Principle 9

ALL BUSINESS SHOULD: Help protect children affected by emergencies

“Companies should think about emergencies all the time and not only when it happens. This means that companies should have a program to reduce and mitigate damage.”

Young people in Brazil, Children’s Consultations for the Children’s Rights and Business Principles Initiative

The corporate responsibility to respect includes:

  1. Respecting children’s rights in the context of emergencies
    Avoid causing or contributing to the infringement of children’s rights in the context of emergencies. Recognize the heightened human rights risk in the context of armed conflict and other emergencies, and undertake human rights due diligence accordingly. Take into account that emergencies can significantly increase the risk of any adverse impact on children’s rights, and that certain groups of children may be more vulnerable, including children with disabilities, displaced, migrant, separated and unaccompanied children and indigenous children, and that girls and boys may be affected in different ways.
  2. The corporate commitment to support includes:

  3. Supporting the rights of children affected by emergencies
    1. Help protect children whose rights are affected by emergencies by raising awareness among workers and community members of the increased risks of violence, abuse and exploitation of children in such contexts.
    2. Where needed and requested, and in accordance with best practices, support authorities and humanitarian agencies in emergency response. Support should be based on assessed need and within a framework of accountability to affected populations.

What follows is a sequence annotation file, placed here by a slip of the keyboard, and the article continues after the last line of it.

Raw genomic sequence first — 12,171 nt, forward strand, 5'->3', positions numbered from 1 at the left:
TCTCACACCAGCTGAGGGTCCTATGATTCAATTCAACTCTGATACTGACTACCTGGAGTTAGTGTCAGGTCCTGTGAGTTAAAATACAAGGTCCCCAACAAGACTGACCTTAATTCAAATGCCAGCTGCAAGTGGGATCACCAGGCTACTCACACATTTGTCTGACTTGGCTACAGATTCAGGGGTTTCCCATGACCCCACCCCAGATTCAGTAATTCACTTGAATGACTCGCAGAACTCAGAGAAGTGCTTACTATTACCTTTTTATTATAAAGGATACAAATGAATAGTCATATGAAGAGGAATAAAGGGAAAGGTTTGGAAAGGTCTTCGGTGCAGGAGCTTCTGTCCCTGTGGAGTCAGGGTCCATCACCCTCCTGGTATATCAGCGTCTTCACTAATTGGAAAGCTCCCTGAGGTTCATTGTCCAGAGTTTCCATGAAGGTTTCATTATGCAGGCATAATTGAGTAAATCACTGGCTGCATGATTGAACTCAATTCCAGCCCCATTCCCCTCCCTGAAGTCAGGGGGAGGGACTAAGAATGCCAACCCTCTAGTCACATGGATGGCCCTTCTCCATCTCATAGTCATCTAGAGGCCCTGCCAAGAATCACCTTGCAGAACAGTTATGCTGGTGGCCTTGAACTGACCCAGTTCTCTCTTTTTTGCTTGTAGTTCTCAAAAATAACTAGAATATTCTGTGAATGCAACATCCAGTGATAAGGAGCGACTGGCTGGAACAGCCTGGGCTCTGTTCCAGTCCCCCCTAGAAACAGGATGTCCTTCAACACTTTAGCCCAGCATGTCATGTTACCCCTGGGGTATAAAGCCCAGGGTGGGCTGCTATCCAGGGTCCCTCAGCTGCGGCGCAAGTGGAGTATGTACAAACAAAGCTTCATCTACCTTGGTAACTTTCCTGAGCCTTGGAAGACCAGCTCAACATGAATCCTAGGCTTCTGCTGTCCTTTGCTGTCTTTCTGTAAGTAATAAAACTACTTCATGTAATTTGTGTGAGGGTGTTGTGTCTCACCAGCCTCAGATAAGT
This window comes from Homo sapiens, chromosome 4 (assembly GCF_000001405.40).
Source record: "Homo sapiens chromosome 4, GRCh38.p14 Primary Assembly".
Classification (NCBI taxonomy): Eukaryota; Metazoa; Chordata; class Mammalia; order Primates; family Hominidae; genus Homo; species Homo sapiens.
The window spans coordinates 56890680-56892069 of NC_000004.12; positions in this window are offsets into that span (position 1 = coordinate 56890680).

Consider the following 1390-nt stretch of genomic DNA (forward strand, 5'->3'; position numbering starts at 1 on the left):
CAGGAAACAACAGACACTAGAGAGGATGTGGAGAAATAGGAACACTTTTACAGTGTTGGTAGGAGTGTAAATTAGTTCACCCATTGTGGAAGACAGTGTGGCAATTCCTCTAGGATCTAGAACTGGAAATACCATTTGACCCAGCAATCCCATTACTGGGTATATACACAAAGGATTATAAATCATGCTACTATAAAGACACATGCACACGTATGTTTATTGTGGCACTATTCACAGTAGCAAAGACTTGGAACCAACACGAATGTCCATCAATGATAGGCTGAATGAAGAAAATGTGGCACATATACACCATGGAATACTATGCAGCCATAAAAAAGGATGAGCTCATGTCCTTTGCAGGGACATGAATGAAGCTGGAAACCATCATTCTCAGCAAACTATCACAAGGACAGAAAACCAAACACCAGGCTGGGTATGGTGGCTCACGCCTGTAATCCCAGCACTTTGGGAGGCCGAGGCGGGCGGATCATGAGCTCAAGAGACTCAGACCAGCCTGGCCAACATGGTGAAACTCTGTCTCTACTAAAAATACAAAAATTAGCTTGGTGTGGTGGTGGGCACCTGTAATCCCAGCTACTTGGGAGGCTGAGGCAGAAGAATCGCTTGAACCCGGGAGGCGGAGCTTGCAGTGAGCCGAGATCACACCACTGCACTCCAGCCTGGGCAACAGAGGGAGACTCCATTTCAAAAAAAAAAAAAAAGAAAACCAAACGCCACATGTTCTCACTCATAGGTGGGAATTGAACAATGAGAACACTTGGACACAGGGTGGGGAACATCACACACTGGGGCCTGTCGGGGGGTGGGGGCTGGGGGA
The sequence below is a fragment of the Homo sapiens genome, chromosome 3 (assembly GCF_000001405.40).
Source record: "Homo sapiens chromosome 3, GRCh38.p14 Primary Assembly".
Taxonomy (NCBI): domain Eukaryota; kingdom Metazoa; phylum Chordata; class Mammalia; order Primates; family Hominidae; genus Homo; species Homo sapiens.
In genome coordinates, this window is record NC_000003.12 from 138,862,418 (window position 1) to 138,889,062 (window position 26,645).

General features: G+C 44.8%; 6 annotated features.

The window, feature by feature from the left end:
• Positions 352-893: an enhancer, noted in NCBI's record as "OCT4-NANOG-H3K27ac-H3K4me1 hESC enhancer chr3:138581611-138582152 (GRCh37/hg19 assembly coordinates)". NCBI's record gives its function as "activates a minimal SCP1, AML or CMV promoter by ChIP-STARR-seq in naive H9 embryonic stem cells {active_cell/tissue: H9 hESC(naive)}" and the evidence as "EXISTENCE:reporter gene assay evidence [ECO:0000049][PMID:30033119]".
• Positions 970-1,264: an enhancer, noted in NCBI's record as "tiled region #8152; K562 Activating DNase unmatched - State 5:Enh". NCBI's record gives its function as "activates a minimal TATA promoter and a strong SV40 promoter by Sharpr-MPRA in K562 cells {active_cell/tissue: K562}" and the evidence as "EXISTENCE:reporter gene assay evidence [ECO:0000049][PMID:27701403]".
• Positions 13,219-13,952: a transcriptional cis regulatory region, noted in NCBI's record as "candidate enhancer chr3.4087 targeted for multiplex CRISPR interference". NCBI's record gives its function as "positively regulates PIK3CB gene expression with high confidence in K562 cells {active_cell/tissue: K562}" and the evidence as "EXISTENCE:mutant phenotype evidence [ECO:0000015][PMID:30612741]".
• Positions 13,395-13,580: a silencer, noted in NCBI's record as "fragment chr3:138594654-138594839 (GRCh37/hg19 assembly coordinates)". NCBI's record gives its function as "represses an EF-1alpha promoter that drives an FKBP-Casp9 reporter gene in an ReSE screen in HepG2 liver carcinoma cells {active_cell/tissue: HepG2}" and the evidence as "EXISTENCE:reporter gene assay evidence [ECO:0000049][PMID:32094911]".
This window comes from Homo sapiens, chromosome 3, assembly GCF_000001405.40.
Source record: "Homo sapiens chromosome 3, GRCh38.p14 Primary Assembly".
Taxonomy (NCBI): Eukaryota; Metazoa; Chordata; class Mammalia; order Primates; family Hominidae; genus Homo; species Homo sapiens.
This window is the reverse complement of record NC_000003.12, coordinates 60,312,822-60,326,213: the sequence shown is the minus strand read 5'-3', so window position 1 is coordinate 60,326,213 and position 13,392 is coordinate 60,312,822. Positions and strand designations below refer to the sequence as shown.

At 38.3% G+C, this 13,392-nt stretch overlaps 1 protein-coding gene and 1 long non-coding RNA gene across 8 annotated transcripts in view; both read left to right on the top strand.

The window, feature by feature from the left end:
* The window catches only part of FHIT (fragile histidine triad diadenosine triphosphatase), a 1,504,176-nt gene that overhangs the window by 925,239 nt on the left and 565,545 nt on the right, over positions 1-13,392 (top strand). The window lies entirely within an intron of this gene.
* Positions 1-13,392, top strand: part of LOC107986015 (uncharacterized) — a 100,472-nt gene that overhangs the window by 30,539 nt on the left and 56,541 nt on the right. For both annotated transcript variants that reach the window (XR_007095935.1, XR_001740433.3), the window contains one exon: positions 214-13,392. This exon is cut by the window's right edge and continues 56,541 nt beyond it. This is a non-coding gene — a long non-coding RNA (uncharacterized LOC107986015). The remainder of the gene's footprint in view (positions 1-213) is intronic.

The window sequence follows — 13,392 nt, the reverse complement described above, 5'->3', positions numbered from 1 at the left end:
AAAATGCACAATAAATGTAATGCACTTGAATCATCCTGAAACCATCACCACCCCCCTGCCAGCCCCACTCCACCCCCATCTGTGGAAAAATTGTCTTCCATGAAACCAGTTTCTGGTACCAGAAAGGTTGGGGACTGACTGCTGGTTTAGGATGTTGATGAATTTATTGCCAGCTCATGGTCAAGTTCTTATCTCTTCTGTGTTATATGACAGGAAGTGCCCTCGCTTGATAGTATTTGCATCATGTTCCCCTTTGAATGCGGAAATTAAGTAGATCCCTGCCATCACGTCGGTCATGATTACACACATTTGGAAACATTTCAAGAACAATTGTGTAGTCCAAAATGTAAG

3. Make a positive contribution to sustainable peace and development.[1]
GOOD PRACTICE: Skills-based education for refugee children
An international consulting company with project management expertise teamed up with an international organization to bring educational resources to refugee children. A major initiative in this collaboration has been the provision of skills-based education for approximately 30,000 refugee children in eastern Chad. By bringing its management expertise, the business supported the international organisation in defining tangible actions, deliverables and metrics to highlight progress. A key challenge is that ongoing conflict and instability on the ground have made it difficult to establish sustained education programmes and provide children with an appropriate curriculum for a consistent period of time. Programme entry questionnaires seek to identify key child protection concerns to facilitate addressing them as part of the initiative. The company is also helping to raise public awareness on the situation of refugees.


[1]See for example, the joint United Nations Global Compact-Principles for Responsible Investment publication, ‘Guidance on Responsible Business in Conflict-Affected and High-Risk Areas: A Resource for Companies and Investors’, 2010.